For most of the 20th century, millions of African-Americans left their southern roots for northern cities such as Chicago, Philadelphia and New York, chasing dreams of freedom and opportunity. But in a dramatic reversal of "The Great Migration", black people are now rushing back to the South for many of the same reasons they once left.
Since 1990 the southern states have added to their population some 807,442 blacks from other parts of the country, according to analysis by a University of Michigan demographer, William H. Frey.
"We came north looking for jobs and freedom," says the Reverend Jesse Jackson, the US civil rights leader. "We are going back south looking to find better jobs and better living conditions. When I left Greenville there was not a single black working on Main Street -- not one could work on Main Street," he said. "That's not true any more of the new South -- those jobs didn't exist 30 years ago."
The "new South" provides a stark contrast to the era of segregation that Mr Jackson left behind in Greenville, South Carolina, to attend the University of Illinois on a football scholarship more than 40 years ago.
While southern cities and towns still struggle with many of the racial divides that plague their northern counterparts, an increasing number of young, educated African-American professionals now see the region that their parents and grandparents once fled as a land of economic opportunity. When Black Enterprise magazine named its best cities for African-Americans in 2004, the top eight spots were all in the South; Atlanta placed first, followed by Washington DC, Dallas, Nashville, Houston, Charlotte, Birmingham and Memphis.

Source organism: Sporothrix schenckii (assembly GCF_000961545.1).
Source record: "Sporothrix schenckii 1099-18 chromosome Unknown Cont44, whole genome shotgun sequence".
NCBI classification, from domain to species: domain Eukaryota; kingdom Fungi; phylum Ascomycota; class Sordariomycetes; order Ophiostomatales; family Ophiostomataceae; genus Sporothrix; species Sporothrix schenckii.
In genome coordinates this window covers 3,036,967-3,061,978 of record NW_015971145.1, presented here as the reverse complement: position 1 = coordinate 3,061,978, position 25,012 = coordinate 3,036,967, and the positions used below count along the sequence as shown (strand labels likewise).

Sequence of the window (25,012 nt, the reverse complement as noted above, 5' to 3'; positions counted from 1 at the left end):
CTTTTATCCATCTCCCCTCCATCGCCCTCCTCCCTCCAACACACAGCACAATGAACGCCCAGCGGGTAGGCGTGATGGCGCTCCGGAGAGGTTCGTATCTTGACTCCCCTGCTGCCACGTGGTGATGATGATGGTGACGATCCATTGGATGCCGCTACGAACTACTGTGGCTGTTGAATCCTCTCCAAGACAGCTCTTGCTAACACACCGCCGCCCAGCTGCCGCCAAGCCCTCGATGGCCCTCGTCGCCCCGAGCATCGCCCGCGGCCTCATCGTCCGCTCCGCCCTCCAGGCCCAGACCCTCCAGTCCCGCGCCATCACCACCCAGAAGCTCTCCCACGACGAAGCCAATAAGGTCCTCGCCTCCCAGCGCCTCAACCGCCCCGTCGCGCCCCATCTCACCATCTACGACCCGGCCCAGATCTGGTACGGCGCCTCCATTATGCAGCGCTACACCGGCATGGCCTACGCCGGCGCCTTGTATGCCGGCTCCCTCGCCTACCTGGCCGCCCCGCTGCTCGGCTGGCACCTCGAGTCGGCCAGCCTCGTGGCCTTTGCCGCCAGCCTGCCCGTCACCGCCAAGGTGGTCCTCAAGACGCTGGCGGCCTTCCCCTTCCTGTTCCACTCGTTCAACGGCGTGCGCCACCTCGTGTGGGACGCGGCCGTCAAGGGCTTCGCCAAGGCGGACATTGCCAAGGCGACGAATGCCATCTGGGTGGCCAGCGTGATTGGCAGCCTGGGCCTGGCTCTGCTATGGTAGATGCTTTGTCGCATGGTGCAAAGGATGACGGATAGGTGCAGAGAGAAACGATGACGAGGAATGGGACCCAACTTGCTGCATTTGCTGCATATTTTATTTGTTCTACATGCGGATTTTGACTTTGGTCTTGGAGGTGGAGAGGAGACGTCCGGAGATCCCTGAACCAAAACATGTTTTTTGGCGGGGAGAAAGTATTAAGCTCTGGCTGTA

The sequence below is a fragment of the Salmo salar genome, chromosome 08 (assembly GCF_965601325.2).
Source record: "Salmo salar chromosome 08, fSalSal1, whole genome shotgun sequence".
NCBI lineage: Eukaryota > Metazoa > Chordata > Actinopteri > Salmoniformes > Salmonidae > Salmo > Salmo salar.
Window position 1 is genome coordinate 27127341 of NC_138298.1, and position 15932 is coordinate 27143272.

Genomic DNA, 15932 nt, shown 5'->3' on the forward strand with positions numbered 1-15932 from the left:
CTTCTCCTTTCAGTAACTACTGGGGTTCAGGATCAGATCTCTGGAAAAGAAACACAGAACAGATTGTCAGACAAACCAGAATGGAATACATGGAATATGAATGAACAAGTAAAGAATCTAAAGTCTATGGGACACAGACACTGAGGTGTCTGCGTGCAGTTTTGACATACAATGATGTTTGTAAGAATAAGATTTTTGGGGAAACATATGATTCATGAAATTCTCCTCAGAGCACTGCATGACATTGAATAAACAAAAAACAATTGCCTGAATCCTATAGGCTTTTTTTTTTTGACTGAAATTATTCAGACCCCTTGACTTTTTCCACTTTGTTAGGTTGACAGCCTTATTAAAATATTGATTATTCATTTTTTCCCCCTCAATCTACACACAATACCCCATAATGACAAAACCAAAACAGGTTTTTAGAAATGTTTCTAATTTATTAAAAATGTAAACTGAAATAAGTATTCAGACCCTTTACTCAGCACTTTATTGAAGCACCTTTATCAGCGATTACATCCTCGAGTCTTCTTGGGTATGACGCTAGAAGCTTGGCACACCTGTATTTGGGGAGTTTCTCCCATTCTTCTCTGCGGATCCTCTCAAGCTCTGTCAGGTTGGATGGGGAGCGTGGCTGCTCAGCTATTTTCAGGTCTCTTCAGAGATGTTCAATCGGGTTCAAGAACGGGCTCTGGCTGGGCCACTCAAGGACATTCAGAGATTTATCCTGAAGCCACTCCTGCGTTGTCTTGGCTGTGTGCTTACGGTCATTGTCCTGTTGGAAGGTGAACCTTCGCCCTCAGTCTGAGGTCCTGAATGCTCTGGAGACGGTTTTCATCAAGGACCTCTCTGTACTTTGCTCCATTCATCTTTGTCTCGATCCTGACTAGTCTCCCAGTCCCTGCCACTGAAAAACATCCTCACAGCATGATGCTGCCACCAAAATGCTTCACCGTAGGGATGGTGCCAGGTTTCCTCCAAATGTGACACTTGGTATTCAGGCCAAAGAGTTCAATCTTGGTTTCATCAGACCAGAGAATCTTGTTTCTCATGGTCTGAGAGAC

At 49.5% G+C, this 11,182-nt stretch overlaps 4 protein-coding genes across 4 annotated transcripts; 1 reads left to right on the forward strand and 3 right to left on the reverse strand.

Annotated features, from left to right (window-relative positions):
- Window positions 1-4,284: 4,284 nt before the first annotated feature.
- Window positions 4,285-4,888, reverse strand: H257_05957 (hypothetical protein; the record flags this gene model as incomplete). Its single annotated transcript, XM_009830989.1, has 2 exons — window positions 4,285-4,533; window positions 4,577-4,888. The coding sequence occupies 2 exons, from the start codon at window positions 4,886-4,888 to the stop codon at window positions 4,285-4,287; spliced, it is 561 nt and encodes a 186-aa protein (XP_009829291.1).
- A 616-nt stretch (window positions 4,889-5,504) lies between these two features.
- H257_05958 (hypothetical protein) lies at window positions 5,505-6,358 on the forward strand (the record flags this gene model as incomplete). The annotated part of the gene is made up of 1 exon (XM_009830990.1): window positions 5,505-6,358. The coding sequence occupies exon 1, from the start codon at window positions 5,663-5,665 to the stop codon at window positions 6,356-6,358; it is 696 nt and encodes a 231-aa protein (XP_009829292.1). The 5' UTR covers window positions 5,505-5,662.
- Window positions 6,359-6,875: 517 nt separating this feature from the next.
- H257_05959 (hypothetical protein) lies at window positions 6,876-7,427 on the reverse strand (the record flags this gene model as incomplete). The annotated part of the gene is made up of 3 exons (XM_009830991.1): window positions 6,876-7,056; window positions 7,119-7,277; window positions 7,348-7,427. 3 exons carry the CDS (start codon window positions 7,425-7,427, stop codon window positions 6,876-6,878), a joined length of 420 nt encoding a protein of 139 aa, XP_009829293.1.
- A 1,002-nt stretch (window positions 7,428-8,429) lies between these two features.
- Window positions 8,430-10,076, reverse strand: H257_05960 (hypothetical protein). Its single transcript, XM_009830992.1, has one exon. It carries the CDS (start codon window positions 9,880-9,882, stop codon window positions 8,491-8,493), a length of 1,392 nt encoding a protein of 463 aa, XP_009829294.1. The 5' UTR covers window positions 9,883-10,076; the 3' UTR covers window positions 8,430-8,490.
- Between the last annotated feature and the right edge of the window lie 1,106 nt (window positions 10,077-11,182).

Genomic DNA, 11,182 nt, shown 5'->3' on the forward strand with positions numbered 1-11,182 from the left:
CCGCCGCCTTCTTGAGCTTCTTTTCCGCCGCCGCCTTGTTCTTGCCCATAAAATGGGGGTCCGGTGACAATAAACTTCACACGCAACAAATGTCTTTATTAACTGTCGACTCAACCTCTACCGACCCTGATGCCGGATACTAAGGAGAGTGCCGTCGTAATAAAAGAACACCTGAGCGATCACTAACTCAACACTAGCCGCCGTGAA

"In terms of opportunity this place has been for me the promised land that Chicago promised to be in the earlier part of the [last] century," says Jason C. Williams, a Philadelphia native turned prominent Atlanta businessman and spokesman for the Atlanta chapter of 100 Black Men of America, Inc. The organisation is dedicated to improving educational and economic opportunities for African-Americans, and its members include the former secretary of state Colin Powell and entertainer Bill Cosby.
"The South was initially really the centre of growth for African-Americans; it was where most of us came from, we have real strong deep roots here and the people that stayed really dealt with a whole lot of the racial issues that I think the North hasn't," Mr Williams says.
The South is also attracting young African-American professionals and students for cultural reasons. Atlanta, birthplace of the civil rights leader Martin Luther King, has now secured its place as one of the most important contemporary black cultural capitals through its music scene. World famous rap and hip-hop artists such as Ludacris and OutKast now sing about urban life, strife and success in the South, just as Chicago blues greats like Muddy Waters and Jimmy Rogers expressed the dreams of many blacks who headed north during the 20th century.